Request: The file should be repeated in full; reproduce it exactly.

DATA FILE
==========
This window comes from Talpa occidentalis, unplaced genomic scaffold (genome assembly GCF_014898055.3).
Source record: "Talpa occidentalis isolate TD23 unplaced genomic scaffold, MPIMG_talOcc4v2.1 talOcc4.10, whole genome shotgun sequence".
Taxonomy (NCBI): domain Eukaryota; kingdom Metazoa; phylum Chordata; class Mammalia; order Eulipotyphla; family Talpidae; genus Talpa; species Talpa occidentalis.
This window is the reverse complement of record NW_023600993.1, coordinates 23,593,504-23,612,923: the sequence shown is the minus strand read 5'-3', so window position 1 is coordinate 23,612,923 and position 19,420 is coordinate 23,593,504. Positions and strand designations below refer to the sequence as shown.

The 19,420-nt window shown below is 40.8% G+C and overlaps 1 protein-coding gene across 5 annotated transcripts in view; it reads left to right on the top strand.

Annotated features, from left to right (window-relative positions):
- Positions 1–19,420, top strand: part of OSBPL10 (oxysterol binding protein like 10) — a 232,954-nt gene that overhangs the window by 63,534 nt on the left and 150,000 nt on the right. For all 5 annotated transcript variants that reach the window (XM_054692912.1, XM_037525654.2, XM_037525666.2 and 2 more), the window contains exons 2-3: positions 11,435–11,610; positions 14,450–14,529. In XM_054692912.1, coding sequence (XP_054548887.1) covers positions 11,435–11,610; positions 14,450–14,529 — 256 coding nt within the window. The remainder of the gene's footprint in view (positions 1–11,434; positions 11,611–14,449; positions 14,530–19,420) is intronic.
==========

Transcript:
This window comes from Talpa occidentalis, unplaced genomic scaffold (genome assembly GCF_014898055.3).
Source record: "Talpa occidentalis isolate TD23 unplaced genomic scaffold, MPIMG_talOcc4v2.1 talOcc4.10, whole genome shotgun sequence".
Taxonomy (NCBI): domain Eukaryota; kingdom Metazoa; phylum Chordata; class Mammalia; order Eulipotyphla; family Talpidae; genus Talpa; species Talpa occidentalis.
This window is the reverse complement of record NW_023600993.1, coordinates 23,593,504-23,612,923: the sequence shown is the minus strand read 5'-3', so window position 1 is coordinate 23,612,923 and position 19,420 is coordinate 23,593,504. Positions and strand designations below refer to the sequence as shown.

The 19,420-nt window shown below is 40.8% G+C and overlaps 1 protein-coding gene across 5 annotated transcripts in view; it reads left to right on the top strand.

Annotated features, from left to right (window-relative positions):
- Positions 1–19,420, top strand: part of OSBPL10 (oxysterol binding protein like 10) — a 232,954-nt gene that overhangs the window by 63,534 nt on the left and 150,000 nt on the right. For all 5 annotated transcript variants that reach the window (XM_054692912.1, XM_037525654.2, XM_037525666.2 and 2 more), the window contains exons 2-3: positions 11,435–11,610; positions 14,450–14,529. In XM_054692912.1, coding sequence (XP_054548887.1) covers positions 11,435–11,610; positions 14,450–14,529 — 256 coding nt within the window. The remainder of the gene's footprint in view (positions 1–11,434; positions 11,611–14,449; positions 14,530–19,420) is intronic.